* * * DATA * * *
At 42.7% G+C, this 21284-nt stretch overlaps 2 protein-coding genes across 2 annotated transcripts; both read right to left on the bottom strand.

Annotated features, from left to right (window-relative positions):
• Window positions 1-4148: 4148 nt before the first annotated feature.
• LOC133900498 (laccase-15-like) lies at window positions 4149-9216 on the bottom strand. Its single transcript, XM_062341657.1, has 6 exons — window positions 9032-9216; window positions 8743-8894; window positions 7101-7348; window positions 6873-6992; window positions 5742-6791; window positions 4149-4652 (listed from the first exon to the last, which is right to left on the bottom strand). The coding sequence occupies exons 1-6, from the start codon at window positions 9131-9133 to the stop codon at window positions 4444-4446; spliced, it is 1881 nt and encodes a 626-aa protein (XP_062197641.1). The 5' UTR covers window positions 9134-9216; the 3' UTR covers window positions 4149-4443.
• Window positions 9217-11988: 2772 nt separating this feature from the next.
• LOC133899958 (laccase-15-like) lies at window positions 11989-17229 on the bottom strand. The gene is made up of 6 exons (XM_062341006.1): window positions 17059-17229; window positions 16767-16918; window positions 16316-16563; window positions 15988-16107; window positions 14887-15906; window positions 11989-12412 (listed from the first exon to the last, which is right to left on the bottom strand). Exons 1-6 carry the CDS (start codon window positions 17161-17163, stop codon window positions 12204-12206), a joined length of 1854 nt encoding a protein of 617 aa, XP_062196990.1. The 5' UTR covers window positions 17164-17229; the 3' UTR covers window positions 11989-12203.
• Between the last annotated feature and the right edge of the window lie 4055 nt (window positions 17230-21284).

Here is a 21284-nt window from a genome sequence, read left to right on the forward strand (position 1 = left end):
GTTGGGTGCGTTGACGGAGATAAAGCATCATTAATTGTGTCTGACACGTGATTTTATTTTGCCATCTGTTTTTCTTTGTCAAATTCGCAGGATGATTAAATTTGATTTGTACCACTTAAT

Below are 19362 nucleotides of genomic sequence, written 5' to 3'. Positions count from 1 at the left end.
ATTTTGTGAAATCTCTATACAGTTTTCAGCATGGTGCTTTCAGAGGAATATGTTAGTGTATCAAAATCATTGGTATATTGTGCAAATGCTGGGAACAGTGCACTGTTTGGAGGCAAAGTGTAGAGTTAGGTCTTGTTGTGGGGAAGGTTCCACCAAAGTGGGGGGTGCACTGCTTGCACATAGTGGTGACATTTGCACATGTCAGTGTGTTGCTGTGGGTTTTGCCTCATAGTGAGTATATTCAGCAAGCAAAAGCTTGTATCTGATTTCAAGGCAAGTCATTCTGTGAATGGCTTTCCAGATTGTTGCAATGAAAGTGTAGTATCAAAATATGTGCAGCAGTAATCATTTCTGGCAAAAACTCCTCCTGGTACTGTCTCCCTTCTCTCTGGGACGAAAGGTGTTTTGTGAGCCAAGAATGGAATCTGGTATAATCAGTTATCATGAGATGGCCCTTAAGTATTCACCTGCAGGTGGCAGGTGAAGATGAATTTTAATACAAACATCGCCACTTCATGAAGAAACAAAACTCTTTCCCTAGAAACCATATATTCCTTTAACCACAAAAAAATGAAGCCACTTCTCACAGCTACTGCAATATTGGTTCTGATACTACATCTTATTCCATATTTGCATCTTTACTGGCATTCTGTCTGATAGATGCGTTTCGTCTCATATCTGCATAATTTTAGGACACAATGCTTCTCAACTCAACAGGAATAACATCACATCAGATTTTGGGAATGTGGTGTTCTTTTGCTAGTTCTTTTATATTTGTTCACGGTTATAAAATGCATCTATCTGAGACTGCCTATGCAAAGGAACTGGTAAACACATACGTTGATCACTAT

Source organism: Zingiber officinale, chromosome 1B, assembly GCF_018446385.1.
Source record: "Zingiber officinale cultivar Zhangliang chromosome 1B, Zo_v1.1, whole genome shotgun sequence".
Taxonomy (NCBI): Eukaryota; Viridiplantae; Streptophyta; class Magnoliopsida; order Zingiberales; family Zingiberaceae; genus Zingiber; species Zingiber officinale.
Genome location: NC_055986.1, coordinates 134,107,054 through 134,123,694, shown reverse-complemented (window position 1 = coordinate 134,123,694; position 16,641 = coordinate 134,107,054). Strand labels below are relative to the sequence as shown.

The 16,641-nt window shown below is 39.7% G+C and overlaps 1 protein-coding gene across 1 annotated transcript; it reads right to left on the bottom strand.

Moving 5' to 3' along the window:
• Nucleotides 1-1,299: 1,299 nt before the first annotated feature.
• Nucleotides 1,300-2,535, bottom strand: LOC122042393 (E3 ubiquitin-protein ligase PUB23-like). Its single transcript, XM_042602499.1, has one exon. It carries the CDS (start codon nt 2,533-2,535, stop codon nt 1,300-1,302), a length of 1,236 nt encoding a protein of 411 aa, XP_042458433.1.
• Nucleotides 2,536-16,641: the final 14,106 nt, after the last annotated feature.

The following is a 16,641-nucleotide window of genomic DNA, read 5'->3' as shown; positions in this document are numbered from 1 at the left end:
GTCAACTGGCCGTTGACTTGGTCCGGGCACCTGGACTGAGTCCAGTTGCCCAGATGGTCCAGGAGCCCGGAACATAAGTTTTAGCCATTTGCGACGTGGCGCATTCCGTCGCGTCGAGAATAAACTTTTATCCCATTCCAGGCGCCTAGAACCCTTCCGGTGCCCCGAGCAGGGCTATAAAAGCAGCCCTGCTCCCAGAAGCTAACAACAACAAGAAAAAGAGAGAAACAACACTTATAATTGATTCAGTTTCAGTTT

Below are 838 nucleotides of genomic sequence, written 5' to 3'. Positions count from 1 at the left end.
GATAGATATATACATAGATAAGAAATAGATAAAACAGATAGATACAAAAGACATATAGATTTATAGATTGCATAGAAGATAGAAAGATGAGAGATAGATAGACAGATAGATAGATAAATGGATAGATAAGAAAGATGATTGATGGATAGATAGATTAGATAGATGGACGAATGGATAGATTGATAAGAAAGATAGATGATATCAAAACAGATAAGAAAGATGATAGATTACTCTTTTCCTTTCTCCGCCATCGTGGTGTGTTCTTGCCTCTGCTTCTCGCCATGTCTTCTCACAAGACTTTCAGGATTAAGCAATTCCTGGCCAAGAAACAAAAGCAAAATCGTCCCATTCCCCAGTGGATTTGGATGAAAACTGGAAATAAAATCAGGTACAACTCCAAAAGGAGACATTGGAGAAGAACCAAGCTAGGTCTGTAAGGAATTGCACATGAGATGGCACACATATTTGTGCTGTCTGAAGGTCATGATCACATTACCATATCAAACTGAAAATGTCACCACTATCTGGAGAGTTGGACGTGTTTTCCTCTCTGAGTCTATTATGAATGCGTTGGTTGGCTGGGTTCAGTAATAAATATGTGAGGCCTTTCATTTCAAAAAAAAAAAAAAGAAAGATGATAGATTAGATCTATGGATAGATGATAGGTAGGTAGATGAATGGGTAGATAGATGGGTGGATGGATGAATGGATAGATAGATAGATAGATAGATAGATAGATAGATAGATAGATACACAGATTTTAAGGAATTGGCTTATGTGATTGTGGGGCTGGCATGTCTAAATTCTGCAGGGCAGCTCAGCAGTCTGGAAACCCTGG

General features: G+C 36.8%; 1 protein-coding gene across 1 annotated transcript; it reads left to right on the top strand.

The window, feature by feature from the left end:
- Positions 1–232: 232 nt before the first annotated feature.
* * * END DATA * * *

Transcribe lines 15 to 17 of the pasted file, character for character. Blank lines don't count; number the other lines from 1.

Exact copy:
Genome location: NC_055986.1, coordinates 134,107,054 through 134,123,694, shown reverse-complemented (window position 1 = coordinate 134,123,694; position 16,641 = coordinate 134,107,054). Strand labels below are relative to the sequence as shown.

The 16,641-nt window shown below is 39.7% G+C and overlaps 1 protein-coding gene across 1 annotated transcript; it reads right to left on the bottom strand.

Moving 5' to 3' along the window: